Mukogodo Division in which Naibung’a is found is mainly inhabited by the Laikipia Maasai community, who practice and depend on pastoralism for their livelihoods [32]. As the area is semi-arid, livestock keeping is the most viable economic practice. Mukogodo is considered as the poorest division in Laikipia County, as pastoralism which is most prevalence yields generally low income levels. The high levels of poverty among the Mukogodo pastoralists has been attributed to; the loss of livestock due to drought, diseases, extensive land degradation, poor management of the community ranches, high illiteracy levels, lack of employment opportunities, banditry and cattle rustling and the general inability to exploit the available natural resources such as sand and wildlife that can be a source of supplementary income for the community’s benefit [32]. Drought and insecurity are the most critical challenges facing the Mukogodo pastoralists. Long-term investment and sustainable drought management and mitigation programme need to be developed.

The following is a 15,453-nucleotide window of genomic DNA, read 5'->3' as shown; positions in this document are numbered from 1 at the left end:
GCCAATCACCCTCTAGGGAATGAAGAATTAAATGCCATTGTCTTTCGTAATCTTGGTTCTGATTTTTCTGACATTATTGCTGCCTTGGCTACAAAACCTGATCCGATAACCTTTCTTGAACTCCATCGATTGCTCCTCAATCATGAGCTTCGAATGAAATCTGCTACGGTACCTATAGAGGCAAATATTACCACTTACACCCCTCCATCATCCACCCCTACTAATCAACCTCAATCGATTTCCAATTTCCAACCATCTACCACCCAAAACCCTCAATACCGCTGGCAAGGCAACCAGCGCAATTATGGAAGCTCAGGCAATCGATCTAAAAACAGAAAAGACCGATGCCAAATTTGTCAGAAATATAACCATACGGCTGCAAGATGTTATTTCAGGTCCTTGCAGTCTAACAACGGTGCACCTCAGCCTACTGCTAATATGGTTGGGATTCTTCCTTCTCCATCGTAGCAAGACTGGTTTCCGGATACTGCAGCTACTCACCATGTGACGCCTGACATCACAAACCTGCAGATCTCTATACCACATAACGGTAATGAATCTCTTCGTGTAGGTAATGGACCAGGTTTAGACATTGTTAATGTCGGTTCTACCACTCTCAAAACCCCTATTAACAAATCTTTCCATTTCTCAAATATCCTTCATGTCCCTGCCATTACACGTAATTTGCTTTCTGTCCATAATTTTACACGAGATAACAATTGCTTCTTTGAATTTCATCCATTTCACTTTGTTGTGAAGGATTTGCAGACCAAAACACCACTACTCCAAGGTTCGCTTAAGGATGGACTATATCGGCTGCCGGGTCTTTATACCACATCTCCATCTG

3.2. Conservation planning within Naibung’a wildlife conservancy